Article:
Under or over? Morning or night? Before or during a heatwave?
When to water, and how, has long been the million-dollar question for grapegrowers.
Now, a new study has found some answers.
Heat stress in vineyards is increasingly an issue, as growers battle longer and more severe heat waves brought on by climate change.
However, until now, very few studies have investigated the efficacy of water-based evaporative cooling in vineyards and the effects of cooler, or warmer, grapevines on wine quality.
‘Overhead sprinklers are the current standard practice for inland vineyards. There’s no doubt they’re effective, but they use large amounts of water – much of which is lost through evaporation', explained Dr Vinay Pagay, a lecturer in viticulture and vineyard engineering at the University of Adelaide.
Dr Pagay wanted to evaluate similar, but more efficient, approaches of water-based cooling.
‘Specifically, we wanted to evaluate in-canopy misting and undervine sprinklers, and compare them to additional water applications prior to and during heatwaves.’
In a study funded by Wine Australia, Dr Pagay and his team investigated the different irrigation methods on Sauvignon Blanc vines in the Riverland and Cabernet Sauvignon vines in Adelaide over the 2016–17 and 2017–18 growing seasons.
Grapevine canopies were cooled using water-based evaporative cooling either in the canopy with fine mist applications when temperatures exceeded 35 °C; or with under canopy sprinklers or supplemental drip irrigation during warm nights preceding heatwaves.
The study found:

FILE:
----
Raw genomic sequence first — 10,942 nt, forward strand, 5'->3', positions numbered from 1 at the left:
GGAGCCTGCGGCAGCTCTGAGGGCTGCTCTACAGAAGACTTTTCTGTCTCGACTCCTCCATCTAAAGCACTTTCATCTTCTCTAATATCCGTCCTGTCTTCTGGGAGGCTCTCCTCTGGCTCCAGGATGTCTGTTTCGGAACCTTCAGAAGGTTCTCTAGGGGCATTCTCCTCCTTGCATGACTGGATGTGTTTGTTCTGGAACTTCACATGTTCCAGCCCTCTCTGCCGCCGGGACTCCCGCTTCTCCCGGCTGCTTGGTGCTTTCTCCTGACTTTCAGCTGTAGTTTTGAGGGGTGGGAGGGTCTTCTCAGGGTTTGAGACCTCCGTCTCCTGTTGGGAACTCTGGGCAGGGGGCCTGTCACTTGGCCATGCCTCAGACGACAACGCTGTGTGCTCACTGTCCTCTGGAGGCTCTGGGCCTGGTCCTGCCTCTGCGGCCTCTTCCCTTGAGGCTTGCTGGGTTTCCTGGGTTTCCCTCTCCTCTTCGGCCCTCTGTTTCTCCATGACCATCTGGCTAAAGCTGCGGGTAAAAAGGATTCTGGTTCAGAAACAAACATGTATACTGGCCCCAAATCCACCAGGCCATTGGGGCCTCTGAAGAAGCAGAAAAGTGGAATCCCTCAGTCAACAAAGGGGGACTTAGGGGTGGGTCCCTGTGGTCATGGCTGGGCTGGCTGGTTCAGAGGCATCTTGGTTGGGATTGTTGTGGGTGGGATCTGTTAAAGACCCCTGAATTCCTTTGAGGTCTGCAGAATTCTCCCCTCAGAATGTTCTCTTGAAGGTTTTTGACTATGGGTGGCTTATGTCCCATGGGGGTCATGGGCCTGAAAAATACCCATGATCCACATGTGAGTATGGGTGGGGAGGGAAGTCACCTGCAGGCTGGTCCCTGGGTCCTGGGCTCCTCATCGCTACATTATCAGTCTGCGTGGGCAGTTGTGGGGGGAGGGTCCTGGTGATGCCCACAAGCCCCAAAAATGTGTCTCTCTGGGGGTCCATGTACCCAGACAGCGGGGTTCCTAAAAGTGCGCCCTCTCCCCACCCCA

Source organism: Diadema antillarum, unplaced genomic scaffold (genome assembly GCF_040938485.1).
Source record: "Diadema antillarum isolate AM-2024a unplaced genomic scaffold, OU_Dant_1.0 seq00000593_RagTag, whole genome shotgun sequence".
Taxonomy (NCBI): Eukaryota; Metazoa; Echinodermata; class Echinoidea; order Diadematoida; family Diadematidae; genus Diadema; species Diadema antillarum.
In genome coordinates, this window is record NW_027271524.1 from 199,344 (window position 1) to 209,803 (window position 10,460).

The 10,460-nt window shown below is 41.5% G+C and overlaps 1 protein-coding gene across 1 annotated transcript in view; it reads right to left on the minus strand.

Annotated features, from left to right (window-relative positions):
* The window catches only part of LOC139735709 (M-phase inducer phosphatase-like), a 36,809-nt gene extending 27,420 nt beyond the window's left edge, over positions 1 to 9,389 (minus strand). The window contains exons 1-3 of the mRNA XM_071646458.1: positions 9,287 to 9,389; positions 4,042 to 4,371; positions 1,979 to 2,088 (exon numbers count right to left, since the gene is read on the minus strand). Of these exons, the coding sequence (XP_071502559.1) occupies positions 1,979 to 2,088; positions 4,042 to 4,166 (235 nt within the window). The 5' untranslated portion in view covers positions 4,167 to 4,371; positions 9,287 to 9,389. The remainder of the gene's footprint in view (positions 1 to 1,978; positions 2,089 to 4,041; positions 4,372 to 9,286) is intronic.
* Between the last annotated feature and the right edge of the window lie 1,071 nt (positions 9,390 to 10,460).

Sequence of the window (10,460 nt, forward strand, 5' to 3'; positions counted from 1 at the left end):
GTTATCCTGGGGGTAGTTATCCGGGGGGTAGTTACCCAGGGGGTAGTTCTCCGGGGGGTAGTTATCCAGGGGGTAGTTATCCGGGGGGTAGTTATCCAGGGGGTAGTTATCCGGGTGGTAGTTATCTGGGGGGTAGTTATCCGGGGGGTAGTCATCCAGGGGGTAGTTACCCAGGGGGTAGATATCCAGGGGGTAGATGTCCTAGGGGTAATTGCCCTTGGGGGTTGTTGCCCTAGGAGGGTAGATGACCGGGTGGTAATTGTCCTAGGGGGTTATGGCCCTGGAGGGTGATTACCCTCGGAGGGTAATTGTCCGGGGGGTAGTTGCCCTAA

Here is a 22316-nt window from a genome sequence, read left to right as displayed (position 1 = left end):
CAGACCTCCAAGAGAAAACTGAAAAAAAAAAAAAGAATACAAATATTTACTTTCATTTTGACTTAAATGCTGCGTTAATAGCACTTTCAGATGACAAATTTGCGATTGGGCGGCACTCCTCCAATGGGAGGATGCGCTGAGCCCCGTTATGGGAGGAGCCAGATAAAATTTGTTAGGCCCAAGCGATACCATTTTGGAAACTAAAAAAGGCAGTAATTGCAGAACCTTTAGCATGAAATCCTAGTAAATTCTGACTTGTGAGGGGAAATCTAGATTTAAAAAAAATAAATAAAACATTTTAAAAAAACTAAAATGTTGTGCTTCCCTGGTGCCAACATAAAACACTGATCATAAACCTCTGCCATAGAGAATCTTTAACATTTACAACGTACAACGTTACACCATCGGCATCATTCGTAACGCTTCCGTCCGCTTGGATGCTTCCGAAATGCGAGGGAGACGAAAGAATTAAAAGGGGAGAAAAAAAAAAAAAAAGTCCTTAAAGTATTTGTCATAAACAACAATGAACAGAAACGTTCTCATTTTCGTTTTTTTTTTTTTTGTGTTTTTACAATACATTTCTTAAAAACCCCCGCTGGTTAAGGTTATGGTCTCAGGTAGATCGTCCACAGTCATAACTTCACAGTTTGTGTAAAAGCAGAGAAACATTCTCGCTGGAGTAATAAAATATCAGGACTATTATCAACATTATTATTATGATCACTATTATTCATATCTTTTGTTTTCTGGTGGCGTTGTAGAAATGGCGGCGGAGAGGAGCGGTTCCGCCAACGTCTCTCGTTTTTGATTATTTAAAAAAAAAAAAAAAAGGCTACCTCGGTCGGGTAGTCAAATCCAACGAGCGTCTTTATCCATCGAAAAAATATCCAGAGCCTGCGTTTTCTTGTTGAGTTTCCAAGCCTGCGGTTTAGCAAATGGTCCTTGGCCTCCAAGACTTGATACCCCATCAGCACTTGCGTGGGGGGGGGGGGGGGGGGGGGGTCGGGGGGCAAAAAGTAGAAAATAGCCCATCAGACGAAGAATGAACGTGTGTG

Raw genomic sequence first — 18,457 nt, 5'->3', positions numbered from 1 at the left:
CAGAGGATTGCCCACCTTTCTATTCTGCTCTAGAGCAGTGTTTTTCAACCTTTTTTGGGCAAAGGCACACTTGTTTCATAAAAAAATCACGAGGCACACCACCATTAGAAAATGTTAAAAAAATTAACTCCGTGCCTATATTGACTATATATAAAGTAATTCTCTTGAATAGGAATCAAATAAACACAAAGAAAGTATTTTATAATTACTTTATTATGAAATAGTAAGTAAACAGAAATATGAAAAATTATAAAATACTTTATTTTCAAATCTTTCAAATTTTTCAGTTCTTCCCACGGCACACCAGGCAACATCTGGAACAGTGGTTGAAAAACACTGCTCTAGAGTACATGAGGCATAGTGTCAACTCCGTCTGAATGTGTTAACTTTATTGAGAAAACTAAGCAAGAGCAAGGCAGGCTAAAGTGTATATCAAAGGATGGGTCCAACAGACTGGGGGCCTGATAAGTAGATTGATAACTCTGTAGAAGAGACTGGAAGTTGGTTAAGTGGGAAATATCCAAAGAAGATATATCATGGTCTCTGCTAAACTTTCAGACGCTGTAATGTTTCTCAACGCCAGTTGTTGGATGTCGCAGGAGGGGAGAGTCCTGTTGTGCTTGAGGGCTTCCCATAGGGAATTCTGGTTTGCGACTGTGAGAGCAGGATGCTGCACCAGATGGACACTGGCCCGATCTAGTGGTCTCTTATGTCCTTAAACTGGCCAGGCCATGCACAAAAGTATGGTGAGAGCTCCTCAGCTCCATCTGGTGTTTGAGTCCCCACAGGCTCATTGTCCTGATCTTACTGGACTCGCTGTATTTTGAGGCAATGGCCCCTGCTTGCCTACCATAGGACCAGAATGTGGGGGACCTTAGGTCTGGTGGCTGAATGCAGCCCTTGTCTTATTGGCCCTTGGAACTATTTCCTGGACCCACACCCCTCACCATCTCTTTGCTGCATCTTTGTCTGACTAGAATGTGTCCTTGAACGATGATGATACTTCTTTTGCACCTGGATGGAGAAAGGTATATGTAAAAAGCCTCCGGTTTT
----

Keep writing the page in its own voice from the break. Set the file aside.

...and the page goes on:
- Canopy temperatures were 5 °C cooler with lower vapour pressure deficits than ambient in all cooling treatments.
- Cooling resulted in improved vine water status, physiological performance (gas exchange), and yield in many of these treatments. This was especially evident with under canopy sprinklers on Sauvignon Blanc grapevines on the Riverland.
- During heatwaves, supplementary drip irrigation – used in combination with usual irrigation – resulted in in-vine and mid-row temperatures 2–7 °C below those in control vines.
‘Importantly, vines receiving supplemental drip irrigation and under canopy sprinklers consistently had superior water status and gas exchange than controls – and maintained these levels irrespective of prevailing environmental conditions,’ Dr Pagay said.
Supplemental drip irrigation vines also had the highest yields and crop loads in both seasons.
Interestingly, the Riverland site tended to be more responsive to the cooling treatments. This was put down to warmer and longer heatwaves in the Riverland; the fact that the Riverland vines were planted on bare floor (compared to the Adelaide vines that were organically managed with a permanent fescue on the floor); and differing vine size and crop loads.
During the study, Dr Pagay and his team fulfilled their goal of developing an automated system to trigger and control a mister-based cooling system to regulate canopy temperature to 35°C or below. The model is now fully deployable on a portable Raspberry Pi microcontroller.
His message to growers as a result of the study’s findings is to keep the water up – particularly ahead of a heatwave.
‘If growers have under canopy sprinklers, I’d advise them as a first line option. They are not only effective in reducing temperature and humidity – and thus cooling the grapes – but they are also practical and easy to use.’
‘Overhead misters are great at reducing temperatures, but they are cumbersome and have to be moved around during harvest. They also need low-saline water to avoid leaf scorching. Use them if you don’t have under canopy sprinklers – but at night to minimise evaporative loss.’
If growers had neither of the above irrigation solutions, Dr Pagay recommended they just put on the taps, at least one day – but preferably two – before a heatwave.
The project's final report is available here.